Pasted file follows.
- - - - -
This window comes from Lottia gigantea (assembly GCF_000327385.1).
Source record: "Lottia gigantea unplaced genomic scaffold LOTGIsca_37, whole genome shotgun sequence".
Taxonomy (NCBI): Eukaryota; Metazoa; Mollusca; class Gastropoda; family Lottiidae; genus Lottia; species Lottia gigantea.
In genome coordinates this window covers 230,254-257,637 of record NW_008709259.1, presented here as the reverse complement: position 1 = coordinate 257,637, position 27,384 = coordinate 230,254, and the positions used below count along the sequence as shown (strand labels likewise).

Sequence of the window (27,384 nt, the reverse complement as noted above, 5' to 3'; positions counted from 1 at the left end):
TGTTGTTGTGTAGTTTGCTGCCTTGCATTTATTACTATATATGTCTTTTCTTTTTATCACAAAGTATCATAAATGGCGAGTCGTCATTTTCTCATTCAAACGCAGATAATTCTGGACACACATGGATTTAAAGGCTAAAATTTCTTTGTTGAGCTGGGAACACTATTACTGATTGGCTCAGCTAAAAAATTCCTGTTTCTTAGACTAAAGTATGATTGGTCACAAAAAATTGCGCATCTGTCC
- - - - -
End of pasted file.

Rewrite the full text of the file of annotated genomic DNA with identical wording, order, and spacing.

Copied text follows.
This window comes from Lottia gigantea (assembly GCF_000327385.1).
Source record: "Lottia gigantea unplaced genomic scaffold LOTGIsca_37, whole genome shotgun sequence".
Taxonomy (NCBI): Eukaryota; Metazoa; Mollusca; class Gastropoda; family Lottiidae; genus Lottia; species Lottia gigantea.
In genome coordinates this window covers 230,254-257,637 of record NW_008709259.1, presented here as the reverse complement: position 1 = coordinate 257,637, position 27,384 = coordinate 230,254, and the positions used below count along the sequence as shown (strand labels likewise).

Sequence of the window (27,384 nt, the reverse complement as noted above, 5' to 3'; positions counted from 1 at the left end):
TGTTGTTGTGTAGTTTGCTGCCTTGCATTTATTACTATATATGTCTTTTCTTTTTATCACAAAGTATCATAAATGGCGAGTCGTCATTTTCTCATTCAAACGCAGATAATTCTGGACACACATGGATTTAAAGGCTAAAATTTCTTTGTTGAGCTGGGAACACTATTACTGATTGGCTCAGCTAAAAAATTCCTGTTTCTTAGACTAAAGTATGATTGGTCACAAAAAATTGCGCATCTGTCC